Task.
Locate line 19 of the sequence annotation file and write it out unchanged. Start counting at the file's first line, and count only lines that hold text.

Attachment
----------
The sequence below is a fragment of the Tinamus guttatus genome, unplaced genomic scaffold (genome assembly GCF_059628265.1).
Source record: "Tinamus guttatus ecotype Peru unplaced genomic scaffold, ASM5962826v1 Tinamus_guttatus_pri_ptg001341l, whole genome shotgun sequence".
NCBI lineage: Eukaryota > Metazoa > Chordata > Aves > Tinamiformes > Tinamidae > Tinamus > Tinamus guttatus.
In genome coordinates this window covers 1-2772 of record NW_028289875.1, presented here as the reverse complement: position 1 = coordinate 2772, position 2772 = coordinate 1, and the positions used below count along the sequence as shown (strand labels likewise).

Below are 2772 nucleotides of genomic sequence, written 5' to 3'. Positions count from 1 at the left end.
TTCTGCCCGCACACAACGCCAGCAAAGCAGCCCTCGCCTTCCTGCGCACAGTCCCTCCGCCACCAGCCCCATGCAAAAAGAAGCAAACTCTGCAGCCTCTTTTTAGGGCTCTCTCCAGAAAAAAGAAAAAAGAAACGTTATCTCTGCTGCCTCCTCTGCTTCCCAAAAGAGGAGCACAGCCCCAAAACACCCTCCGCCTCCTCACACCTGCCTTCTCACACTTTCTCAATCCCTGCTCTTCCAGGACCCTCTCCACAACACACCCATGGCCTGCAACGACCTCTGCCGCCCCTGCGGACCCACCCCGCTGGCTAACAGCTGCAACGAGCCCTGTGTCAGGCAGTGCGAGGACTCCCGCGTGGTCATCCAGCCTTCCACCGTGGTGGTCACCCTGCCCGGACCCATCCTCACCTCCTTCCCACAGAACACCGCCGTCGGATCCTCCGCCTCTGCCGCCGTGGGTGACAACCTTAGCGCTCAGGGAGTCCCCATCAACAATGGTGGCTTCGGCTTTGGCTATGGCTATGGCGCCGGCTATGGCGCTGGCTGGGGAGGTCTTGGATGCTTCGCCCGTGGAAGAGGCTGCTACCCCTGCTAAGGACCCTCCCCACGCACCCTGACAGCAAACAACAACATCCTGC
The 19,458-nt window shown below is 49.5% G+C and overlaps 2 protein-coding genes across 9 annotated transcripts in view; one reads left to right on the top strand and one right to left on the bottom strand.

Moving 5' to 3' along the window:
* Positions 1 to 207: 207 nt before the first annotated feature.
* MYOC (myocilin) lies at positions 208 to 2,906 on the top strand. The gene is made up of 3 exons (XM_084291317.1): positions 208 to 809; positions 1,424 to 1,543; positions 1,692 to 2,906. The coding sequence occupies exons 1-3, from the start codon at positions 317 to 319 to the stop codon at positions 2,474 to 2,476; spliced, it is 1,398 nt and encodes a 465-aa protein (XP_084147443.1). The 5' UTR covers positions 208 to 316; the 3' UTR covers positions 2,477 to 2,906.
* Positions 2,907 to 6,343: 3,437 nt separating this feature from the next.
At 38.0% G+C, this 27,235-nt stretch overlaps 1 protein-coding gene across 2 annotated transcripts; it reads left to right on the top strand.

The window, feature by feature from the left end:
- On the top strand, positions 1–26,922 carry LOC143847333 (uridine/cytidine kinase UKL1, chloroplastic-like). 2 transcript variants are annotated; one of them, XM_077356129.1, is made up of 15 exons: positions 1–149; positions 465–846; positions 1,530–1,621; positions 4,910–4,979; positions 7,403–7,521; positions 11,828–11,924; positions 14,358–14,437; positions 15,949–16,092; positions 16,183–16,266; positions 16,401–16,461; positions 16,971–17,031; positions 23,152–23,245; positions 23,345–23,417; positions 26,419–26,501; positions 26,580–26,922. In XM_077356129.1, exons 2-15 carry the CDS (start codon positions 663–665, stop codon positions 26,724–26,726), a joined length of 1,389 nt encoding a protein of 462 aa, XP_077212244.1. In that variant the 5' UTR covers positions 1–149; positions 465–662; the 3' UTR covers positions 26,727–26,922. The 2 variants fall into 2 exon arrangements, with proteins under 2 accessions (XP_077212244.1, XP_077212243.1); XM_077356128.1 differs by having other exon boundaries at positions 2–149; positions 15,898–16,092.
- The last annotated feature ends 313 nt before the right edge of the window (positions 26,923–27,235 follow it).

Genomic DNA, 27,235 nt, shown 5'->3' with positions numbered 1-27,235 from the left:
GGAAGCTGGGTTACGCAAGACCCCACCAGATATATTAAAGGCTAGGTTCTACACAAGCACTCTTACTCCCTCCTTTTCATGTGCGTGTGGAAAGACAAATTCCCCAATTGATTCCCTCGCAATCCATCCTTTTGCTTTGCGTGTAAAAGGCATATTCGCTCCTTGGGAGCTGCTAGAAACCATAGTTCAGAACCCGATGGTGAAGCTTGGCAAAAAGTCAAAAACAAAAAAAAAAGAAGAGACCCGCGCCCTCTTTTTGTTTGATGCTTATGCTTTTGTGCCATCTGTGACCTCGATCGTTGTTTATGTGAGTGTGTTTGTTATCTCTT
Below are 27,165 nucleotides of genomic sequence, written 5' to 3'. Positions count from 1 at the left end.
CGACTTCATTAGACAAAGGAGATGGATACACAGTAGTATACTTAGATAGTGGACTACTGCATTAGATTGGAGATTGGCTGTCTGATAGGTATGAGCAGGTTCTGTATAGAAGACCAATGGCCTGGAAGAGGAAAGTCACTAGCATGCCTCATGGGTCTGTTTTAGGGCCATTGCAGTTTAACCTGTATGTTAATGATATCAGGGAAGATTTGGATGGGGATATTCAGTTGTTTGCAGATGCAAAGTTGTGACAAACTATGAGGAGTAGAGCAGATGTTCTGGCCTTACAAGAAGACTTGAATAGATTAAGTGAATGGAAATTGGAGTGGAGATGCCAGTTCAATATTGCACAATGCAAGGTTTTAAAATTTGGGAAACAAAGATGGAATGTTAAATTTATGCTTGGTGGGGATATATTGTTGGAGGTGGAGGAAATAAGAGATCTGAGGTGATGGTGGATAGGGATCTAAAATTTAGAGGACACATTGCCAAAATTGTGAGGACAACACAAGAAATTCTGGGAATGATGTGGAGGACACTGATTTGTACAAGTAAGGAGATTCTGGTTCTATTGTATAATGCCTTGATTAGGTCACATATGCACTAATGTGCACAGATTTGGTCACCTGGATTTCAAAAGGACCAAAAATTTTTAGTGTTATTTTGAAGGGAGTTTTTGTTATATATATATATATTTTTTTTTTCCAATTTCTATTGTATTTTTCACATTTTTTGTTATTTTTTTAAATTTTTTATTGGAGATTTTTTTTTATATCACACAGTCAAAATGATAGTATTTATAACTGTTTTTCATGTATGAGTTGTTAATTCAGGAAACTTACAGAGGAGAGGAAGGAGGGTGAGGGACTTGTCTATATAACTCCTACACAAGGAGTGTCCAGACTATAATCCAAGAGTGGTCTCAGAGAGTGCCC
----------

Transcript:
CGACTTCATTAGACAAAGGAGATGGATACACAGTAGTATACTTAGATAGTGGACTACTGCATTAGATTGGAGATTGGCTGTCTGATAGGTATGAGCAGGTTCTGTATAGAAGACCAATGGCCTGGAAGAGGAAAGTCACTAGCATGCCTCATGGGTCTGTTTTAGGGCCATTGCAGTTTAACCTGTATGTTAATGATATCAGGGAAGATTTGGATGGGGATATTCAGTTGTTTGCAGATGCAAAGTTGTGACAAACTATGAGGAGTAGAGCAGATGTTCTGGCCTTACAAGAAGACTTGAATAGATTAAGTGAATGGAAATTGGAGTGGAGATGCCAGTTCAATATTGCACAATGCAAGGTTTTAAAATTTGGGAAACAAAGATGGAATGTTAAATTTATGCTTGGTGGGGATATATTGTTGGAGGTGGAGGAAATAAGAGATCTGAGGTGATGGTGGATAGGGATCTAAAATTTAGAGGACACATTGCCAAAATTGTGAGGACAACACAAGAAATTCTGGGAATGATGTGGAGGACACTGATTTGTACAAGTAAGGAGATTCTGGTTCTATTGTATAATGCCTTGATTAGGTCACATATGCACTAATGTGCACAGATTTGGTCACCTGGATTTCAAAAGGACCAAAAATTTTTAGTGTTATTTTGAAGGGAGTTTTTGTTATATATATATATATTTTTTTTTTCCAATTTCTATTGTATTTTTCACATTTTTTGTTATTTTTTTAAATTTTTTATTGGAGATTTTTTTTTATATCACACAGTCAAAATGATAGTATTTATAACTGTTTTTCATGTATGAGTTGTTAATTCAGGAAACTTACAGAGGAGAGGAAGGAGGGTGAGGGACTTGTCTATATAACTCCTACACAAGGAGTGTCCAGACTATAATCCAAGAGTGGTCTCAGAGAGTGCCC